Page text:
Nitrogen-bedrock interactions regulate multi-element nutrient limitation and sustainability in forests
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Nutrient limitation of tree growth can intensify when nutrients are lost to forest harvest, creating challenges for forest growth and sustainability. Forest harvest accelerates nutrient loss by removing nutrient-containing biomass and by increasing nutrient leaching, shaping patterns of nutrient depletion that cause long-term shifts in nutrient limitation. Nitrogen most frequently limits tree growth, but where nitrogen is abundant, nutrient limitation often shifts to phosphorus and base cations, depending on soil mineralogy. We used the process-based biogeochemical model NutsFor to evaluate how multiple elements can limit long-term forest growth via interactions between soil nitrogen (low vs. high nitrogen) and soil mineralogy (sedimentary vs. basaltic bedrock). Simulations were run for 525 years with 40-year harvest intervals for managed Douglas-fir forests of the Oregon Coast Range. In low nitrogen sites, nutrient limitation switched after several centuries from nitrogen to phosphorus, as cycles of forest growth and harvest depleted soil organic phosphorus pools. In contrast, high nitrogen sites displayed severe base cation depletion and reduced tree growth within only one to two rotations, with sedimentary bedrock sites limited by calcium and basaltic sites by both calcium and potassium. Harvesting stimulated the largest fractional losses of nitrogen and potassium across all simulations, and additionally of calcium in high nitrogen sites. These multi-element simulations of interactions among harvesting, soil nitrogen, and bedrock type provide a set of testable predictions to guide monitoring and changes in management aimed at sustaining long-term forest productivity across a wide range of soil biogeochemical conditions.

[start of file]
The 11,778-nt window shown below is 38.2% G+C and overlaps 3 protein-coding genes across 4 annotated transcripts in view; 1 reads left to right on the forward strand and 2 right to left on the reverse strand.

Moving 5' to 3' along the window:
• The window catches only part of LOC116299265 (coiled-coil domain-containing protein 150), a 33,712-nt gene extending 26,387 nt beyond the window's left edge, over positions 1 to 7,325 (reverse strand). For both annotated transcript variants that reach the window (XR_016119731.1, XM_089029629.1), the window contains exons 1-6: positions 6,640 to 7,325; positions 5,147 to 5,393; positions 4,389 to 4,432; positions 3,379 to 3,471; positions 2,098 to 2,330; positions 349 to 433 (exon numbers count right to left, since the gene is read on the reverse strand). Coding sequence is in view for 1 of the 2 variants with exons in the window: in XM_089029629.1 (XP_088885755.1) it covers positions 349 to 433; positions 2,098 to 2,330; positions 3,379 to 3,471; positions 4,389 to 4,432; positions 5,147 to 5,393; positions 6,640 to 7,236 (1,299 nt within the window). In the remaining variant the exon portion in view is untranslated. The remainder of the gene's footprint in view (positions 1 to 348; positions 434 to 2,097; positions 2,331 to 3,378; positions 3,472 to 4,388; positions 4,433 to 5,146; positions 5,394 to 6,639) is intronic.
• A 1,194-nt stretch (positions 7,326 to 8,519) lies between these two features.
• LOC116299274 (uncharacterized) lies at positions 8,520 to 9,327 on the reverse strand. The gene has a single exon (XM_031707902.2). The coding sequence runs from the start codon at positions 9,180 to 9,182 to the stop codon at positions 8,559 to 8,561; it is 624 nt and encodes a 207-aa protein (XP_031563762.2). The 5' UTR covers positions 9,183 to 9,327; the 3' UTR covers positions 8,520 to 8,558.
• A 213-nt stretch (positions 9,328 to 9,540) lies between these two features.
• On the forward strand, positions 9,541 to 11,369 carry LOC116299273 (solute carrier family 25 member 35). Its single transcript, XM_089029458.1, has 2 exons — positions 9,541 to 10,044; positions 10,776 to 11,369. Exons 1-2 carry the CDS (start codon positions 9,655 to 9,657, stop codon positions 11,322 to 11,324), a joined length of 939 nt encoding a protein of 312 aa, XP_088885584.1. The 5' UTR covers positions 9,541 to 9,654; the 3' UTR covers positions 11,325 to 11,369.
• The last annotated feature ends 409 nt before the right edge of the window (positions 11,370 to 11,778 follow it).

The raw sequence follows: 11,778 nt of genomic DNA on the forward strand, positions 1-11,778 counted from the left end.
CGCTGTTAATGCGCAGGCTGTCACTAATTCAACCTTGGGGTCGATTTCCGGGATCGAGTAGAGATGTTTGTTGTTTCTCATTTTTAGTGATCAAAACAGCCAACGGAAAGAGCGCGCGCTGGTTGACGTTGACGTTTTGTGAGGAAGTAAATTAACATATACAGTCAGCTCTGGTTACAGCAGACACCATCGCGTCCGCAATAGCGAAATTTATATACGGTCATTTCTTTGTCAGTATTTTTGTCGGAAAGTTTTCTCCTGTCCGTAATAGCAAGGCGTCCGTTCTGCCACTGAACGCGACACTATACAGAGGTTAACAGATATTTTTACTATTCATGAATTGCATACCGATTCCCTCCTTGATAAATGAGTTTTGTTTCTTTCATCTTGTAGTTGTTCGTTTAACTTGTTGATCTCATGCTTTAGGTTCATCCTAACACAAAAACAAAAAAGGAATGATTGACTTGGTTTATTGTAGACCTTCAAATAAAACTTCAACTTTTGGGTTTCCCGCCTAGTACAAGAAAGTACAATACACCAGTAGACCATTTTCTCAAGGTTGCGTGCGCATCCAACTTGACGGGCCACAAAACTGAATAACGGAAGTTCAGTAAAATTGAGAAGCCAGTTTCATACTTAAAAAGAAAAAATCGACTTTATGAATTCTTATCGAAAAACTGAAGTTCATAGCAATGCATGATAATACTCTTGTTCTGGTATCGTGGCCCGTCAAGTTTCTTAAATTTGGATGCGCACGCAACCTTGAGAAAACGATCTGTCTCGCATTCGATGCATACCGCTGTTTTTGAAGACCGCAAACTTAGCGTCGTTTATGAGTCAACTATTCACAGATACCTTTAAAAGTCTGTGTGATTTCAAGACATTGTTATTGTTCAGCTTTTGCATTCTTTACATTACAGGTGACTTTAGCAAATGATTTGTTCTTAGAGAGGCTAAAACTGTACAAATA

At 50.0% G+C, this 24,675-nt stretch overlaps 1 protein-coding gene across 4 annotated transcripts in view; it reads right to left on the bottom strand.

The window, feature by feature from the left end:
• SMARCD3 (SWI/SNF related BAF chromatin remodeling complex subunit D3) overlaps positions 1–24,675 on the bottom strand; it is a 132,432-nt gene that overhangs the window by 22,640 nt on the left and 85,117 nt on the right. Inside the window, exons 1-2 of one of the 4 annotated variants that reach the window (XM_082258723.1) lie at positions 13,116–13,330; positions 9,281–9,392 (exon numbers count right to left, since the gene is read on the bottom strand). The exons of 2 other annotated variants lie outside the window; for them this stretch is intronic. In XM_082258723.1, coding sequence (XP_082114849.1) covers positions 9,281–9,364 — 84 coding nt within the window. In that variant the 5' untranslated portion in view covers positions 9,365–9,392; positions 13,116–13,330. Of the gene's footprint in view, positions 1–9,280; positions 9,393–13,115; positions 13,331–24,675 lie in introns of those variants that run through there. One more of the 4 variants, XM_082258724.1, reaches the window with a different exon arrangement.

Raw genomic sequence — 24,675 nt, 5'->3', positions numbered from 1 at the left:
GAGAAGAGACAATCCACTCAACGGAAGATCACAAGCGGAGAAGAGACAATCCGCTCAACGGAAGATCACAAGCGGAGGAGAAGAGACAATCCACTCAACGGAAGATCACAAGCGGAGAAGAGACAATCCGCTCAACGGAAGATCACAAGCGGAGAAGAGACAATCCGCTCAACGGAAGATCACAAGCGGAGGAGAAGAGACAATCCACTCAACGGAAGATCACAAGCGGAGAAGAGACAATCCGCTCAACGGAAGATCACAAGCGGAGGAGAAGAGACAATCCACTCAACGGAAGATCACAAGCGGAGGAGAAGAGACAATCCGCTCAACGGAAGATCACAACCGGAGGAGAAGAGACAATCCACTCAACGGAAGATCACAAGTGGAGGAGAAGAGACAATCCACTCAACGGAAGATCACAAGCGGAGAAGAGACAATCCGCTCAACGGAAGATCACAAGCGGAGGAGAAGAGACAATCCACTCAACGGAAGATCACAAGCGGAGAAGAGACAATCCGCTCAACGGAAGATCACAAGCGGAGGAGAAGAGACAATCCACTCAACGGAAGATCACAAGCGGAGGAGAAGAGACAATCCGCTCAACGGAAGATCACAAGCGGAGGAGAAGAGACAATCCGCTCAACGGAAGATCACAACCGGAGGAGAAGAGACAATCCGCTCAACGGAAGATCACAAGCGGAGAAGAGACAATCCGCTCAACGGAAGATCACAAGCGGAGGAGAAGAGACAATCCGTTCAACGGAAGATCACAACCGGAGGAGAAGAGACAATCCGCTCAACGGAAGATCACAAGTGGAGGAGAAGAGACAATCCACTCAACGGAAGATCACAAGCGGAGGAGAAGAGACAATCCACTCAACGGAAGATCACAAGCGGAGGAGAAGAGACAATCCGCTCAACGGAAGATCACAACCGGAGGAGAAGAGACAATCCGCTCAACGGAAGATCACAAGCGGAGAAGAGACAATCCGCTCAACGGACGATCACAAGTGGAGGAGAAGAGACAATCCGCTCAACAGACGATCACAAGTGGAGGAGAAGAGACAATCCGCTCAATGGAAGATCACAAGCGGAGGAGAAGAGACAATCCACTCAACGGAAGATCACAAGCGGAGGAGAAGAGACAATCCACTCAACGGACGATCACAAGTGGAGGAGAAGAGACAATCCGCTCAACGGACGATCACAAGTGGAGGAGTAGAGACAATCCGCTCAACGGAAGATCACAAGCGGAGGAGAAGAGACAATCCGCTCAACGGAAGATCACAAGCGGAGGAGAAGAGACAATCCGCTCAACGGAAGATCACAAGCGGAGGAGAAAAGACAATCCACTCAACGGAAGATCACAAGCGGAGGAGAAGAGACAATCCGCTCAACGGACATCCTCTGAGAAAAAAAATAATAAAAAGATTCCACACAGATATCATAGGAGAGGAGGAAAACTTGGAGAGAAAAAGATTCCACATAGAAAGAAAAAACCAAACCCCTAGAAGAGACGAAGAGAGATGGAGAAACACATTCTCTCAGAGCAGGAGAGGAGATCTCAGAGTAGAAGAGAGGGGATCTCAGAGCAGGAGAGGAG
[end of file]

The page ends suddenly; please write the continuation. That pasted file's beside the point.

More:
|Publication Subtype||Journal Article|
|Title||Nitrogen-bedrock interactions regulate multi-element nutrient limitation and sustainability in forests|
|Contributing office(s)||Forest and Rangeland Ecosystem Science Center|
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